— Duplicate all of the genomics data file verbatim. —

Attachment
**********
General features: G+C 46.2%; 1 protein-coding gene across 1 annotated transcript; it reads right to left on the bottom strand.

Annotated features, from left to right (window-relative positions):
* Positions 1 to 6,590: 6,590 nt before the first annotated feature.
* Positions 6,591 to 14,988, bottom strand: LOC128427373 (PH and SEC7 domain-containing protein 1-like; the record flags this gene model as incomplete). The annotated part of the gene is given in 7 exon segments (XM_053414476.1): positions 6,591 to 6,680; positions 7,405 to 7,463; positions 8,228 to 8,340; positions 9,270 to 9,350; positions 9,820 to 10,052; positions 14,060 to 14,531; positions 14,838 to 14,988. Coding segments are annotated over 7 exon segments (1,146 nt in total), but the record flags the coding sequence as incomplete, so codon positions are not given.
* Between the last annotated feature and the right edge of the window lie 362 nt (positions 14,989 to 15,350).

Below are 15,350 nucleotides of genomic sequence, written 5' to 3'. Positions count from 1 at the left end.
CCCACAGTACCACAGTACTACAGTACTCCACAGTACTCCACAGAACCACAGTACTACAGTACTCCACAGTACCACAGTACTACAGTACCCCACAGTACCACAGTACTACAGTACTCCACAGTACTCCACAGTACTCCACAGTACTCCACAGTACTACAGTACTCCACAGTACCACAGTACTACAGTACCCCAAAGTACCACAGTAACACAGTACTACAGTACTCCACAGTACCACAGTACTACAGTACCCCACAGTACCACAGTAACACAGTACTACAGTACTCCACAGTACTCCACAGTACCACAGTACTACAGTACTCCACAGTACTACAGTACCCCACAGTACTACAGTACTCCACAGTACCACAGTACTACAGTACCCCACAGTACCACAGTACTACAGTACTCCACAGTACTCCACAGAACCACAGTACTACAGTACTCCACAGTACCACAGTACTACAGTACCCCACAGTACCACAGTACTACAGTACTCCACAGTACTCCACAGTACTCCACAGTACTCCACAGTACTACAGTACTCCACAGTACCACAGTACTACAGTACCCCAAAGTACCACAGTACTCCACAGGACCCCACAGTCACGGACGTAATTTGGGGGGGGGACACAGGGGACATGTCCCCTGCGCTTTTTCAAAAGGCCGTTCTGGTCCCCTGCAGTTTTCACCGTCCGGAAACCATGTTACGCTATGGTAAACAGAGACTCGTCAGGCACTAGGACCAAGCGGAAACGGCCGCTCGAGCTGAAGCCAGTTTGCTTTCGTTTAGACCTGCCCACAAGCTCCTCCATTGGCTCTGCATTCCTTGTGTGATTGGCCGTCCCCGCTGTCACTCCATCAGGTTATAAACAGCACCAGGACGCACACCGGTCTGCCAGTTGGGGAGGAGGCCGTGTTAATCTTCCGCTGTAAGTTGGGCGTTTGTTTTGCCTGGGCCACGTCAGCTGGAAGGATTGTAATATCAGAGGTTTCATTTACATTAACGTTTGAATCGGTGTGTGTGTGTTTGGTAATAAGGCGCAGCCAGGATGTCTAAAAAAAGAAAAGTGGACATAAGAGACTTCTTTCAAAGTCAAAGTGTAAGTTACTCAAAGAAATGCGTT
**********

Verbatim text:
General features: G+C 46.2%; 1 protein-coding gene across 1 annotated transcript; it reads right to left on the bottom strand.

Annotated features, from left to right (window-relative positions):
* Positions 1 to 6,590: 6,590 nt before the first annotated feature.
* Positions 6,591 to 14,988, bottom strand: LOC128427373 (PH and SEC7 domain-containing protein 1-like; the record flags this gene model as incomplete). The annotated part of the gene is given in 7 exon segments (XM_053414476.1): positions 6,591 to 6,680; positions 7,405 to 7,463; positions 8,228 to 8,340; positions 9,270 to 9,350; positions 9,820 to 10,052; positions 14,060 to 14,531; positions 14,838 to 14,988. Coding segments are annotated over 7 exon segments (1,146 nt in total), but the record flags the coding sequence as incomplete, so codon positions are not given.
* Between the last annotated feature and the right edge of the window lie 362 nt (positions 14,989 to 15,350).

Below are 15,350 nucleotides of genomic sequence, written 5' to 3'. Positions count from 1 at the left end.
CCCACAGTACCACAGTACTACAGTACTCCACAGTACTCCACAGAACCACAGTACTACAGTACTCCACAGTACCACAGTACTACAGTACCCCACAGTACCACAGTACTACAGTACTCCACAGTACTCCACAGTACTCCACAGTACTCCACAGTACTACAGTACTCCACAGTACCACAGTACTACAGTACCCCAAAGTACCACAGTAACACAGTACTACAGTACTCCACAGTACCACAGTACTACAGTACCCCACAGTACCACAGTAACACAGTACTACAGTACTCCACAGTACTCCACAGTACCACAGTACTACAGTACTCCACAGTACTACAGTACCCCACAGTACTACAGTACTCCACAGTACCACAGTACTACAGTACCCCACAGTACCACAGTACTACAGTACTCCACAGTACTCCACAGAACCACAGTACTACAGTACTCCACAGTACCACAGTACTACAGTACCCCACAGTACCACAGTACTACAGTACTCCACAGTACTCCACAGTACTCCACAGTACTCCACAGTACTACAGTACTCCACAGTACCACAGTACTACAGTACCCCAAAGTACCACAGTACTCCACAGGACCCCACAGTCACGGACGTAATTTGGGGGGGGGACACAGGGGACATGTCCCCTGCGCTTTTTCAAAAGGCCGTTCTGGTCCCCTGCAGTTTTCACCGTCCGGAAACCATGTTACGCTATGGTAAACAGAGACTCGTCAGGCACTAGGACCAAGCGGAAACGGCCGCTCGAGCTGAAGCCAGTTTGCTTTCGTTTAGACCTGCCCACAAGCTCCTCCATTGGCTCTGCATTCCTTGTGTGATTGGCCGTCCCCGCTGTCACTCCATCAGGTTATAAACAGCACCAGGACGCACACCGGTCTGCCAGTTGGGGAGGAGGCCGTGTTAATCTTCCGCTGTAAGTTGGGCGTTTGTTTTGCCTGGGCCACGTCAGCTGGAAGGATTGTAATATCAGAGGTTTCATTTACATTAACGTTTGAATCGGTGTGTGTGTGTTTGGTAATAAGGCGCAGCCAGGATGTCTAAAAAAAGAAAAGTGGACATAAGAGACTTCTTTCAAAGTCAAAGTGTAAGTTACTCAAAGAAATGCGTT